Early gold tended not to circulate extensively and, as a result, it is very hard to find coins like Bust Right half eagles in grades below EF45. This piece shows a decent amount of wear but it is surprisingly original and free of problems. In fact, the detail is suggestive of an EF40 to EF45 coin but it appears that NGC deducted some points on the grading scale due to some old marks clustered in the obverse fields. Both sides are well-detailed and show nice old green-gold color which is contrasted by flashes of reddish-gold and sunset orange. I doubt that are many more early half eagles in this grade range that are pleasing enough to merit a CAC sticker and this is essentially the best available quality in today market at less than $7,500. If you have been looking for a coin of this sort, I'd urge you to give me a call ASAP as it could be some time before I find another!
BD-1. High R-4. Centered overdate variety. This is clearly an above-average example for the grade with nice green-gold color which is accentuated by some flashes of medium orange-gold and reddish hues at the obverse border and across much of the reverse. There is some light friction on the obverse but not much in the way of actual wear; the reverse on its own grades a full AU58 and is very choice. This piece is well struck and well made with nice balance and choice surfaces. This issue has always been a favorite with collectors as it has such a bold, clear overdate. A welcome exception to the rule that early gold in this price range is never original and attractive.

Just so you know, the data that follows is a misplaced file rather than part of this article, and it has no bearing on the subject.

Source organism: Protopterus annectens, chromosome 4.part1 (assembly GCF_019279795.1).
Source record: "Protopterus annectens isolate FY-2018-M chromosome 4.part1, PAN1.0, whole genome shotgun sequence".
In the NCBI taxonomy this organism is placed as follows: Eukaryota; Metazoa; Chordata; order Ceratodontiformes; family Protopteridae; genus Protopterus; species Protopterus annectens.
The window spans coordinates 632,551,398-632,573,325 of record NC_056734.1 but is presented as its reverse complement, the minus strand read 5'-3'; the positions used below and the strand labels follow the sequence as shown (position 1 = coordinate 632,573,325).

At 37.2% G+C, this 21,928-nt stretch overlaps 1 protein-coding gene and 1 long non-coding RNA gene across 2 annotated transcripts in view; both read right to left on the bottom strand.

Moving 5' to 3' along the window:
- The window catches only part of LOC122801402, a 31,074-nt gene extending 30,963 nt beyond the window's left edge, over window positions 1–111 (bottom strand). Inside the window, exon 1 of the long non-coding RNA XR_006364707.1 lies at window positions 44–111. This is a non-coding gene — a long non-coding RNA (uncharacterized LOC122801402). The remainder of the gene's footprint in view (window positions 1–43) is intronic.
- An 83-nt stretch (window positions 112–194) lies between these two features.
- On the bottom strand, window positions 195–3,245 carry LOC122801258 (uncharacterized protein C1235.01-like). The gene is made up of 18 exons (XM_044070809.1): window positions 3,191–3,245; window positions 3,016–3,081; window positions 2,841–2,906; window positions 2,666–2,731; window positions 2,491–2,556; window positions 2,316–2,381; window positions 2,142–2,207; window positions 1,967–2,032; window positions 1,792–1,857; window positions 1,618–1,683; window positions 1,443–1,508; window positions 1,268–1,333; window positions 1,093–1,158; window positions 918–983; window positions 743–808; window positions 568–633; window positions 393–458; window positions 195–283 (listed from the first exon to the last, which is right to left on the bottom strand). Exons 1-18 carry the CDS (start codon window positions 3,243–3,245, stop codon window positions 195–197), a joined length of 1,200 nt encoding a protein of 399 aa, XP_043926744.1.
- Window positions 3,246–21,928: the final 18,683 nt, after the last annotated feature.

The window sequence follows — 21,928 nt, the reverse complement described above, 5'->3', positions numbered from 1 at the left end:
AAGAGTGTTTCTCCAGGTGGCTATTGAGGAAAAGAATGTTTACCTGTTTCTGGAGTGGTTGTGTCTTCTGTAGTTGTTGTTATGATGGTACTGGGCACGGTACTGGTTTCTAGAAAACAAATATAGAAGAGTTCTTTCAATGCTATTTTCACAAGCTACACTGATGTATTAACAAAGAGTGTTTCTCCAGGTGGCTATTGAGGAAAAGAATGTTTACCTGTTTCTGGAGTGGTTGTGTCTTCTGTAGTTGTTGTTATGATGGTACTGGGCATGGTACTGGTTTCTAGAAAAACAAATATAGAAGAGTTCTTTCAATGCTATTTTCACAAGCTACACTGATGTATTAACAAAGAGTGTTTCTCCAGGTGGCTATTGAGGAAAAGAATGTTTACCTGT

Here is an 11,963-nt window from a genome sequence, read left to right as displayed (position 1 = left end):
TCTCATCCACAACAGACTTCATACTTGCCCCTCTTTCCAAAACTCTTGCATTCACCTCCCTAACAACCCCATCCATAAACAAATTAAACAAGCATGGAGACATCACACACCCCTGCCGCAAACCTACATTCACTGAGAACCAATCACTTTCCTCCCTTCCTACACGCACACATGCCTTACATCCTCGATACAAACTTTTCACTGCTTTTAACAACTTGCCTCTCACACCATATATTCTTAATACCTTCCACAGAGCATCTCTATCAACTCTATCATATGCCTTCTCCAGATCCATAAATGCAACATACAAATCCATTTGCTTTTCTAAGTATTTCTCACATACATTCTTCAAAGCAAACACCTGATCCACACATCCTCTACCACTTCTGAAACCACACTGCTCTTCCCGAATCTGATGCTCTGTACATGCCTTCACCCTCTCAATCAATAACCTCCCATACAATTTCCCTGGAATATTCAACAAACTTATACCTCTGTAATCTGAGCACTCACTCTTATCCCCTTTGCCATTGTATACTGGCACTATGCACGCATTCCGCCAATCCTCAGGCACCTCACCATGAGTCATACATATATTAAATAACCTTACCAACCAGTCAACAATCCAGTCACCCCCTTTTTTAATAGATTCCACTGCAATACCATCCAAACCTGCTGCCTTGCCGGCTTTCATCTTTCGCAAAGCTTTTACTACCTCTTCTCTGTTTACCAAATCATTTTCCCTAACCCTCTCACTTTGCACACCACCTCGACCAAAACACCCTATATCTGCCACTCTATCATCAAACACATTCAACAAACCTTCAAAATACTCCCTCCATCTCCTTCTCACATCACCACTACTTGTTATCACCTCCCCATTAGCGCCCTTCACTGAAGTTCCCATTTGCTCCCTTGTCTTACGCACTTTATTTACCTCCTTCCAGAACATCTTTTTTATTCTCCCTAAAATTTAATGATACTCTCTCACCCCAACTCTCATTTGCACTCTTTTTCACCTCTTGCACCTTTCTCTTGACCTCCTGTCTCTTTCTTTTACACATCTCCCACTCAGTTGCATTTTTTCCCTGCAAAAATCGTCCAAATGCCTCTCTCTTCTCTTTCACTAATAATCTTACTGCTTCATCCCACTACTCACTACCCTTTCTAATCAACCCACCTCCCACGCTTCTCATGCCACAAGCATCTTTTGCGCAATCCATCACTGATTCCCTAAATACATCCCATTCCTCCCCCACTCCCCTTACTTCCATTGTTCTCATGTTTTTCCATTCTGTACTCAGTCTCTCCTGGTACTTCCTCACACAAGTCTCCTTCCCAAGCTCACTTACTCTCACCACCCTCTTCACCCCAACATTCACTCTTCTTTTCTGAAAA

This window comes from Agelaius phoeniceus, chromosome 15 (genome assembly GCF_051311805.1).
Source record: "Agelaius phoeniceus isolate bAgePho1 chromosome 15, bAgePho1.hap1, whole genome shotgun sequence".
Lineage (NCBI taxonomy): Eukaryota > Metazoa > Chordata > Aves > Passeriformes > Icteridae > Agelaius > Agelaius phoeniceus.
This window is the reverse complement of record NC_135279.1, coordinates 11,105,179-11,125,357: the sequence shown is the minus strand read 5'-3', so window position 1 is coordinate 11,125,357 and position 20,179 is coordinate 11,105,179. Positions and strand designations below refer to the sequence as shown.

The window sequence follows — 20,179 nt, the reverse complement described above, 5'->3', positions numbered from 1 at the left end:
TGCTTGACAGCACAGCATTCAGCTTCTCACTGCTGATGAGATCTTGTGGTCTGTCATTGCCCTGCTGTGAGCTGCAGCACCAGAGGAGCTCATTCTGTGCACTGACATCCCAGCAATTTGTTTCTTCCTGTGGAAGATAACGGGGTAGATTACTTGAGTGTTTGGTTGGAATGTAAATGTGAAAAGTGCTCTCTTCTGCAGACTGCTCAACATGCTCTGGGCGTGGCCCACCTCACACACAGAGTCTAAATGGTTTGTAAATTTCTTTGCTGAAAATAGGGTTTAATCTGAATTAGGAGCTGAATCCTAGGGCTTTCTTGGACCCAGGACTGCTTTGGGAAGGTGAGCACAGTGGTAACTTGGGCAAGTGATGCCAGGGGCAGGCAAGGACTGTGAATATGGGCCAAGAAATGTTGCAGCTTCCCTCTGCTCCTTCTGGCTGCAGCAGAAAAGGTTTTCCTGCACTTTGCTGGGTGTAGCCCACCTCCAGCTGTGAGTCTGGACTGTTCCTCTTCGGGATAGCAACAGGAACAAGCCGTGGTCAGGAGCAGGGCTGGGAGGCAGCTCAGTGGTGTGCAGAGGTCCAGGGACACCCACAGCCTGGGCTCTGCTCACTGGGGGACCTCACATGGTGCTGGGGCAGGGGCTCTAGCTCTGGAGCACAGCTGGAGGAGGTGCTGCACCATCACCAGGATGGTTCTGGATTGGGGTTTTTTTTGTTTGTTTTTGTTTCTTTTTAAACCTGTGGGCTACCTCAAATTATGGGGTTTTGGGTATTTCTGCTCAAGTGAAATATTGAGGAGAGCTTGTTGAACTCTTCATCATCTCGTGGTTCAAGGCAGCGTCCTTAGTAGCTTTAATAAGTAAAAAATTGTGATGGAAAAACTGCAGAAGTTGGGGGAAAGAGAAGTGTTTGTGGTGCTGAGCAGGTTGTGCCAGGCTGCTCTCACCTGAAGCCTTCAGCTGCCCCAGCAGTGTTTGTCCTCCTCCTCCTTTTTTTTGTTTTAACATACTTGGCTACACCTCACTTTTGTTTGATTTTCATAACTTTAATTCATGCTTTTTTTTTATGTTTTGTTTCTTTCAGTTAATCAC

BD-3. R-5. This variety is easily identifiable by the presence of noticeable repunching on star one on the reverse. This piece was recently purchased "over the counter" by one of my suppliers on the East Coast and from its appearance, I have to guess that it is a coin that was either in an old-time collection or accumulation for many, many years. It has an especially original appearance with even, dark rich green-gold color that is accentuated by some pale coppery hues around the devices. There is a good deal of dirt in the protected areas and this is always an unusual (and welcome) occurance on an early gold coin, especially one that is nearly 210 years old. The strike is typically weak at the very center of the obverse and reverse while the borders are sharp. Under magnification, there are some very light vertical obverse adjustment marks through the portrait and a few light, old marks in the fields. In the just-concluded Stack's Bowers November sale, another NGC AU53 example of this date (with a CAC sticker) sold for $18,400. A wonderful Draped Bust, Stars Obverse quarter eagle for the type collector.